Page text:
For many of the military personnel being honored this Veteran's Day, the terror of war didn't end when they came back home.
Some 30 percent of the men and women who have spent time in war zones experience symptoms of a debilitating condition
called post-traumatic stress disorder (PTSD).
"Although PTSD was first brought to public attention by war veterans, it can result from many kinds of traumatic incidents,"
said Ellen Gerrity, Ph.D., associate director of research on aggression and trauma at the National Institute of Mental Health
(NIMH). "Millions of other Americans who have experienced natural and human-caused disasters, child or spouse abuse,
rape, or other dangerous crimes, as well as people who witness such trauma to a loved one, also suffer from this condition."
Research sponsored by NIMH and the Department of Veterans Affairs (VA) shows that PTSD affects several body systems
including the central nervous system; it causes changes in brain chemicals and possibly in brain structures. "These discoveries,
which are giving us a better understanding of the disorder, have led to improved treatments-or even prevention of symptoms in
some cases," said Gerrity. More than 4 percent of the U.S. population, or at least 5.7 million people, experience PTSD in a
People with PTSD often feel emotionally numb and detached from others. They may be easily startled, subject to unexpected
outbursts, and depressed. Many have nightmares or trouble sleeping, difficulty concentrating, and some suffer from panic
attacks or chronic anxiety. At any time, the trauma may come flooding back in the form of flashbacks. Often, PTSD symptoms
can hamper the ability to hold down a job or feel pleasure from normal relationships with family and friends.
"The development of PTSD may be linked to the way in which the brain ties the emotions generated during the traumatic event
to the memory of the event," said Matthew Friedman, M.D., Ph.D., executive director of the VA National Center for PTSD.
"For most people, memories of fearful traumatic events diminish over time. But for people with PTSD, the events they
experience are so overwhelming that they continue to suffer from high levels of fear and anxiety, even though the original stimuli
are no longer present."
Flashbacks, which can happen many times each day and are one of the major symptoms of PTSD, are not a "remembering" of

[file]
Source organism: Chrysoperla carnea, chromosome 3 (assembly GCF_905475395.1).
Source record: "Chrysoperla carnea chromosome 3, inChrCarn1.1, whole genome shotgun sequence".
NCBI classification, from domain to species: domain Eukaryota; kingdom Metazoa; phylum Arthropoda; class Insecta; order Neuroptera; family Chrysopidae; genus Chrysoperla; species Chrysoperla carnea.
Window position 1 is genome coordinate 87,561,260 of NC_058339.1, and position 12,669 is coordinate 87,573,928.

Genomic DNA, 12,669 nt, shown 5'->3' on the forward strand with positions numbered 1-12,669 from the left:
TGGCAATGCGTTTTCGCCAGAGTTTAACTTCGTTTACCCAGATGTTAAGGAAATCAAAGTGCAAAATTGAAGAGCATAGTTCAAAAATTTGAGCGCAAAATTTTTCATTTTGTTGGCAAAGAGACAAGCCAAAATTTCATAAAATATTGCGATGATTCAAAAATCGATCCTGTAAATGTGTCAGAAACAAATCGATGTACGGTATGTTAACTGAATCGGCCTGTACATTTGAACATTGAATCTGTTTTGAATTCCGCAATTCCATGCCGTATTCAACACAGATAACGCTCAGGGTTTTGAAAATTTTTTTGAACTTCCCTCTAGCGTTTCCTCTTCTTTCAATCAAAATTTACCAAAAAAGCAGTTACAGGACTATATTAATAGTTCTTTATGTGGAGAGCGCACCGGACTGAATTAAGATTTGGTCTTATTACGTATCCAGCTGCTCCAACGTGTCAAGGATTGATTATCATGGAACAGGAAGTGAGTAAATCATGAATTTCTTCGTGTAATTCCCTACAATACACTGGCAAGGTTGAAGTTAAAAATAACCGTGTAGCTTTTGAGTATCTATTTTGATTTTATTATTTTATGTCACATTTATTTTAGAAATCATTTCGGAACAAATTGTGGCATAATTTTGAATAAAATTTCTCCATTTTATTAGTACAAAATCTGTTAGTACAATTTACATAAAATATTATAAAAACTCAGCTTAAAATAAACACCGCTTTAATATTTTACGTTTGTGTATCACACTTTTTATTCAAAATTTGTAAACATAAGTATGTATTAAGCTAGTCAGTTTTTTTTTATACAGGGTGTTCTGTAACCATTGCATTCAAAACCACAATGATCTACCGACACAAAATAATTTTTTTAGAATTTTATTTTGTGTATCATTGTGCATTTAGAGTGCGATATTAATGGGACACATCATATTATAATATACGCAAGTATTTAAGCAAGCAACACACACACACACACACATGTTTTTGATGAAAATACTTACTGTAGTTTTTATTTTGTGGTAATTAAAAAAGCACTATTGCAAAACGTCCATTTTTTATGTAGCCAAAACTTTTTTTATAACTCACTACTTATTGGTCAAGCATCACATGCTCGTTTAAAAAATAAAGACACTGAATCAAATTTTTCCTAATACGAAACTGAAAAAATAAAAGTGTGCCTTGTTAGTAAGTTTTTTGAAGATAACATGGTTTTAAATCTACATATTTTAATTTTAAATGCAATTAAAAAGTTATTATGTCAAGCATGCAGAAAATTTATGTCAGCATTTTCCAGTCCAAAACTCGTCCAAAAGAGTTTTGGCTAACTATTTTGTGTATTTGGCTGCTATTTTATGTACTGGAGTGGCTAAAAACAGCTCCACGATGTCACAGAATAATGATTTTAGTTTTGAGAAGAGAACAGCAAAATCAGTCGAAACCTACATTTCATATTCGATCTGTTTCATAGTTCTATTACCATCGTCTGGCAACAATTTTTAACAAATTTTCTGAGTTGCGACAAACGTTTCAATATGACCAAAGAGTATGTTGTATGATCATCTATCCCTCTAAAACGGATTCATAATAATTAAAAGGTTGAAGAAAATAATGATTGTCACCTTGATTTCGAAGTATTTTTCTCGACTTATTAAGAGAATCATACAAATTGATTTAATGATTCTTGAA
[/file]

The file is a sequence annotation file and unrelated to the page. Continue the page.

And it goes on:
the traumatic experience, but a "reliving" of it, said Friedman. The mind of the person experiencing a flashback is essentially
transported in time and place to the traumatic event.
Scientists at both the VA and NIMH are working to understand what brain changes are associated with flashbacks and other
symptoms of the disorder such as numbing and being easily startled. They are also exploring whether the brain and other
physiological changes associated with PTSD can be reversed through treatment.
Treatments developed through research help many people with PTSD deal effectively with their symptoms. Studies show that
people can improve with cognitive-behavioral therapy, group therapy, or exposure therapy. Support from family and friends
can also be an important part of recovery. For example, a large study of Vietnam veterans found that soldiers who had good
social support after they returned home were less likely to develop PTSD.
"There is also a great deal of current research on medications for PTSD with some very promising preliminary results," said
Terence Keane, Ph.D., director of behavioral science at the National Center for PTSD.
Researchers don't know why some people who suffer traumatic events go on to develop PTSD and others do not, but recent
NIMH- and VA-funded research may help doctors better identify people who may be more prone to developing the disorder.
People with PTSD tend to have abnormal levels of key hormones involved in response to stress. Cortisol levels are lower than
normal and epinephrine and norepinephrine are higher than normal. Scientists have also found that people with this condition
have alterations in the function of the thyroid and in neurotransmitter activity involving serotonin and opiates.
Animal investigations show that the hippocampus-a part of the brain critical to memory and emotion-appears to be smaller in
cases of PTSD. NIMH and the VA are conducting brain imaging studies to see if the same is true in humans and, if so,
whether it is related to short-term memory problems.
NIMH is conducting a national education program on anxiety disorders, which include PTSD, panic disorder,
obsessive-compulsive disorder, phobias, and generalized anxiety disorder. For more information about PTSD and other
anxiety disorders, see the Web site for the National Institute of Mental Health (NIMH) at http://www.nimh.nih.gov/anxiety or
call 1-88-88-ANXIETY for a free packet of information. This site is hotlinked to the Web site for the National Center for
Post-Traumatic Stress Disorder of the Department of Veterans Affairs at http://www.dartmouth.edu/dms/ptsd.
To interview Drs. Gerrity, Friedman, or Keane, contact the people listed on the first page or the Office of Scientific Information at
The National Institute of Mental Health is a component of the National Institutes of Health (NIH), the Government's primary agency for biomedical and behavioral research. NIH is part of the U.S. Department of Health and Human Services.
The U.S. Department of Veterans operates nationwide programs of health care, assistance services, and national cemeteries for the nation's 26 million veterans. The National Center for PTSD is funded by the VA to provide international leadership in research, education, and clinical care for people with PTSD.